• When it is desired to evaluate a new physical plan for a CQ, there are two basic alternatives for parameter estimation. The first alternative is to adapt techniques used in traditional databases, such as building statistics on incoming event data and estimating operator parameters using knowledge of operator behavior. For example, the selectivity of a filter can be estimated by using collected statistics on the column being filtered. The second approach (feasible in streaming systems) is to actually run the new physical plan offline over a small subset of incoming data, and compute operator selectivity, σj, and cycles/event, ωj, using such a run.
  • In tested embodiments of the Query Optimizer, it was observed that the latter approach (i.e., run the new physical plan offline over a small subset of incoming data) works very well for plan selection when using even very small sample sizes on the order of less than 1% of the total events. However, it should be understood that any desired sample size can be used to compute operator selectivity, σj, and cycles/event, ωj, using test runs on subsets of collected data.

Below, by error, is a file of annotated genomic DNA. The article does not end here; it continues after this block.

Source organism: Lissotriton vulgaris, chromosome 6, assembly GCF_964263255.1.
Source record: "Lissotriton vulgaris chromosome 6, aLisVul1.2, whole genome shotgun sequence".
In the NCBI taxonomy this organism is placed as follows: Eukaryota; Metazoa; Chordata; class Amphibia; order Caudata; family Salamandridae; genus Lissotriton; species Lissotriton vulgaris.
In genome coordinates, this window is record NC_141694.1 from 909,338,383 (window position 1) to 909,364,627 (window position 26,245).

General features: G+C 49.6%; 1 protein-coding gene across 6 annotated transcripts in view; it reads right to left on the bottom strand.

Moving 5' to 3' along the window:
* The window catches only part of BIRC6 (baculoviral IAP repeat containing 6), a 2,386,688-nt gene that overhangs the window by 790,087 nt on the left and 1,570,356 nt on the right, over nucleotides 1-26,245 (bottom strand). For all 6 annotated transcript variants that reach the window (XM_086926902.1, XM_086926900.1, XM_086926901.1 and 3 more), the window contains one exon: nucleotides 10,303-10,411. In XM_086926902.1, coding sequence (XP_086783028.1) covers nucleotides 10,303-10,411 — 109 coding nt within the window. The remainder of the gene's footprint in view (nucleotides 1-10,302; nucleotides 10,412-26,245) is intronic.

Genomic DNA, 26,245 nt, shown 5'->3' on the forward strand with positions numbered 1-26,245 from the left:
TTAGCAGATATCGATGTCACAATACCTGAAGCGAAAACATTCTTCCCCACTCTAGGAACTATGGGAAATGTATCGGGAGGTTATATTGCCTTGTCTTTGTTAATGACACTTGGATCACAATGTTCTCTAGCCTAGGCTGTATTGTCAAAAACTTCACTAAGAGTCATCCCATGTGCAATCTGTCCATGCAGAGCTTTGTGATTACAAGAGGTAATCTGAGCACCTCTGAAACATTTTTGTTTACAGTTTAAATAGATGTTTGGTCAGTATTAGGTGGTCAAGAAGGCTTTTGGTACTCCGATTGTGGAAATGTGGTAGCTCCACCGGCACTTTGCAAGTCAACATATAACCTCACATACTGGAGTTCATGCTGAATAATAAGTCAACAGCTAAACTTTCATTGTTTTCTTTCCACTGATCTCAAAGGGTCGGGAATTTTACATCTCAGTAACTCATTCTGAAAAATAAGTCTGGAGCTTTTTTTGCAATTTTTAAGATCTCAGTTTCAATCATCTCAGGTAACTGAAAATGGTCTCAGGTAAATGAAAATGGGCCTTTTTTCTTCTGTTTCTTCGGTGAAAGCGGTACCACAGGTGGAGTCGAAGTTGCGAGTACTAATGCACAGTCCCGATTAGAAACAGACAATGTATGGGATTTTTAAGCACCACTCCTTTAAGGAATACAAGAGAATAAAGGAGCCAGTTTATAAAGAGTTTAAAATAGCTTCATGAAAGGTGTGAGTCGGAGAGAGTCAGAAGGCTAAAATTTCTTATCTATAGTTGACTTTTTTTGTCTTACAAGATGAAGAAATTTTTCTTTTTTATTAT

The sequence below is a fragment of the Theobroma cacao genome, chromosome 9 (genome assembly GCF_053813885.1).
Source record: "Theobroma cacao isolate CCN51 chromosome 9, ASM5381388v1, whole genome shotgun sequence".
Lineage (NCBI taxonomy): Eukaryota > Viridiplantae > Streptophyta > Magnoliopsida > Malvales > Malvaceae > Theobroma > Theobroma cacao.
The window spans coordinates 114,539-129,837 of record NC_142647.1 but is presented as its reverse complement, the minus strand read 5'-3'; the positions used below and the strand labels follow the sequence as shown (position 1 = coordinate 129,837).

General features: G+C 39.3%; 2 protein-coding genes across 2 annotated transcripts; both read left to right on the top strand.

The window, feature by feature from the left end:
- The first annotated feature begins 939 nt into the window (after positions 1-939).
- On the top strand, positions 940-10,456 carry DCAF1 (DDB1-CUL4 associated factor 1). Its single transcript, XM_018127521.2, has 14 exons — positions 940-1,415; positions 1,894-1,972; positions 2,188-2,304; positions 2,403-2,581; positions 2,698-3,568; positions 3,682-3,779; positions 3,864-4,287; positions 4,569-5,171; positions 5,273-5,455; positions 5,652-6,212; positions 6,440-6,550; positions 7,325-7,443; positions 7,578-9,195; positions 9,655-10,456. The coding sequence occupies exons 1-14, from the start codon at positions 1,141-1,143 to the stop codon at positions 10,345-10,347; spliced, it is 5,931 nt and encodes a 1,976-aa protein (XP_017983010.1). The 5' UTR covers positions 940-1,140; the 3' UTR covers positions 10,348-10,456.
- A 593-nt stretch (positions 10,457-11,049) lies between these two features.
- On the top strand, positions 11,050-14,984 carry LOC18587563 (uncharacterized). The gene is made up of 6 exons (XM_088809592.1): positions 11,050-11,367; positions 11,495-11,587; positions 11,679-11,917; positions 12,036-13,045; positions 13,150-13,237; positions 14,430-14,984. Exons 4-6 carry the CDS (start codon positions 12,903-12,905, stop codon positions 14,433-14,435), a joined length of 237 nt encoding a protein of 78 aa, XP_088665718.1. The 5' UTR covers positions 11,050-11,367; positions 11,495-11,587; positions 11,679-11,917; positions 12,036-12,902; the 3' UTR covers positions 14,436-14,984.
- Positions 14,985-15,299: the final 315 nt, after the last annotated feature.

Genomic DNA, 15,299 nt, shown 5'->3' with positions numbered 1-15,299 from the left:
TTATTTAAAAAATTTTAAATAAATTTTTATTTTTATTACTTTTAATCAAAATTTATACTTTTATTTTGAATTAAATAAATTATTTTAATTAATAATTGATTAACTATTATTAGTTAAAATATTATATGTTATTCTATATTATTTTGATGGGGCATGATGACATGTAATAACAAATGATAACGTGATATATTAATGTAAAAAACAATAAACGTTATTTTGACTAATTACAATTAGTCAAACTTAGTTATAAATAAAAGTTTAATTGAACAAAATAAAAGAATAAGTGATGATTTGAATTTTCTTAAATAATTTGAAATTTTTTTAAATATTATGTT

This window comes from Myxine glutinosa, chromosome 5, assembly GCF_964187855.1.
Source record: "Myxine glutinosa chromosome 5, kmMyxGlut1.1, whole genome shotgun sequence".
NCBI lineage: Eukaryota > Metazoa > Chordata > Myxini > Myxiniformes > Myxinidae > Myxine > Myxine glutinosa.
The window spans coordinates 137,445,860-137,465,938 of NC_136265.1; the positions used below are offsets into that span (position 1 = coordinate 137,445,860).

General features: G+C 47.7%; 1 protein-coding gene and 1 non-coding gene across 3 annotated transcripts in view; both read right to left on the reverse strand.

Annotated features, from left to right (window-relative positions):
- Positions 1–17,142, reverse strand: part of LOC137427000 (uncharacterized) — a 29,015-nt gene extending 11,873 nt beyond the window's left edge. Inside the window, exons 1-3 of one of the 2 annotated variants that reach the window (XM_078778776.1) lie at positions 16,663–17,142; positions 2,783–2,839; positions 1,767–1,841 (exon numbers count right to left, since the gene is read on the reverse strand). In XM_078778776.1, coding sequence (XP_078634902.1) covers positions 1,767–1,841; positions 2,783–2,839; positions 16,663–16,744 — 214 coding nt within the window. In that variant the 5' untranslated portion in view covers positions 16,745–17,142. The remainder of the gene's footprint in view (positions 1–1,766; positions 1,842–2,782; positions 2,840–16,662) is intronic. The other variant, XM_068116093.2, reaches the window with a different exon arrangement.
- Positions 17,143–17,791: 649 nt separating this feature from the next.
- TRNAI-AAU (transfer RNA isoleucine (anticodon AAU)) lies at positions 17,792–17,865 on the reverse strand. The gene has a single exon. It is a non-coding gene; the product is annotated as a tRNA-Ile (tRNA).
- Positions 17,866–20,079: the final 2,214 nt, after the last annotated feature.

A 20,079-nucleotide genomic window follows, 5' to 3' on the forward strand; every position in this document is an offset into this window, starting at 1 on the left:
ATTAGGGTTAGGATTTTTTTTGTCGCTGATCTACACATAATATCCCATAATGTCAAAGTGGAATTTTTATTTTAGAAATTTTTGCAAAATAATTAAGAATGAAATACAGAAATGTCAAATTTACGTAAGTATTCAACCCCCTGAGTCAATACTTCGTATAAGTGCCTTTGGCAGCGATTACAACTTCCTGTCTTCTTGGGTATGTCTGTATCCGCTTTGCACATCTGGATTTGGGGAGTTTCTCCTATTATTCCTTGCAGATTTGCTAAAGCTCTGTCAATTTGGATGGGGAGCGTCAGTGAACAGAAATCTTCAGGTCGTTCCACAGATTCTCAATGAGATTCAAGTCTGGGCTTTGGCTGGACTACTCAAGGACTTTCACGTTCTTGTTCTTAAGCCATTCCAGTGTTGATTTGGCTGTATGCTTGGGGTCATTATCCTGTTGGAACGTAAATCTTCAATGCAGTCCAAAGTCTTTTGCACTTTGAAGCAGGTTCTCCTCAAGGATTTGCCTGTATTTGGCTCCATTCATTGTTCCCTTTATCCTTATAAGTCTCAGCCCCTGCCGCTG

• Navigating the Search Space:
  • Navigating the search space can use traditional schemes like branch-and-bound or dynamic programming. Standard techniques such as query rewriting, join reordering, predicate pushing (e.g., changing the location of a filter operator), operator substitution (e.g., replacing a specialized operator with a set of standard operators), operator fusing (eliminating the queue between two operators by logically merging their behavior), etc. can also be adapted for use by the Query Optimizer. In particular, after parameter estimation, the Query Optimizer can compute the quality of any plan (in terms of worst-case latency) by assuming a single node and computing MAOwc using the technique described in Section 2.6, in time O(d·m). Note that while the best plan may actually depend to a limited extent on the operator placement, this concept is treated independently for purposes of explanation.